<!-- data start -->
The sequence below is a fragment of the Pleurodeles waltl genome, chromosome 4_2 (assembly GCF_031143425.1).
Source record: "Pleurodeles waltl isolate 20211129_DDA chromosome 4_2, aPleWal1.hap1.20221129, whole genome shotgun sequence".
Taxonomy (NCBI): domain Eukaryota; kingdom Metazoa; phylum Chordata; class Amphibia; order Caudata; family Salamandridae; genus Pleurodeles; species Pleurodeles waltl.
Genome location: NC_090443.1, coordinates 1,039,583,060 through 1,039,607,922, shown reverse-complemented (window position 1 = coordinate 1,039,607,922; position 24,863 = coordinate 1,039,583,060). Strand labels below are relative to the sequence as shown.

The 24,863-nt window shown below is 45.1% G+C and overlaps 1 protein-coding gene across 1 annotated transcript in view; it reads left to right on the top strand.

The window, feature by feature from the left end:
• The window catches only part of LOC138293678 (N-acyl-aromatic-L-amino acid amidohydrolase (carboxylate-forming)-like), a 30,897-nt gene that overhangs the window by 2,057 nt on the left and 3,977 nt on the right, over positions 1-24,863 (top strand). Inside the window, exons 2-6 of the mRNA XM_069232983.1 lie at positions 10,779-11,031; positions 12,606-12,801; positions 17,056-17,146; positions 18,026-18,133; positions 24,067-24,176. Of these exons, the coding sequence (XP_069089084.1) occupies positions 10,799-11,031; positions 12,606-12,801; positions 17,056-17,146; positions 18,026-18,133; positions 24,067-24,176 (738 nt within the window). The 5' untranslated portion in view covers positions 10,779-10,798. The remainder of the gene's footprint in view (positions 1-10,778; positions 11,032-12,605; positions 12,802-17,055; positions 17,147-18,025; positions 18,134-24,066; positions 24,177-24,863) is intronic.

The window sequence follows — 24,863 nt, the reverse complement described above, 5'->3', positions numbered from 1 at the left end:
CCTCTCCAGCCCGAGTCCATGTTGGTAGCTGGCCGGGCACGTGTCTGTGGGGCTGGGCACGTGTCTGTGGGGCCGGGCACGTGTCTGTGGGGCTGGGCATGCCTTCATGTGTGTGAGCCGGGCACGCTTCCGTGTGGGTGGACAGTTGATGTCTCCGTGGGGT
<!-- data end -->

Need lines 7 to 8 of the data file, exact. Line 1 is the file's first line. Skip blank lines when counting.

• The window catches only part of LOC138293678 (N-acyl-aromatic-L-amino acid amidohydrolase (carboxylate-forming)-like), a 30,897-nt gene that overhangs the window by 2,057 nt on the left and 3,977 nt on the right, over positions 1-24,863 (top strand). Inside the window, exons 2-6 of the mRNA XM_069232983.1 lie at positions 10,779-11,031; positions 12,606-12,801; positions 17,056-17,146; positions 18,026-18,133; positions 24,067-24,176. Of these exons, the coding sequence (XP_069089084.1) occupies positions 10,799-11,031; positions 12,606-12,801; positions 17,056-17,146; positions 18,026-18,133; positions 24,067-24,176 (738 nt within the window). The 5' untranslated portion in view covers positions 10,779-10,798. The remainder of the gene's footprint in view (positions 1-10,778; positions 11,032-12,605; positions 12,802-17,055; positions 17,147-18,025; positions 18,134-24,066; positions 24,177-24,863) is intronic.

The window sequence follows — 24,863 nt, the reverse complement described above, 5'->3', positions numbered from 1 at the left end: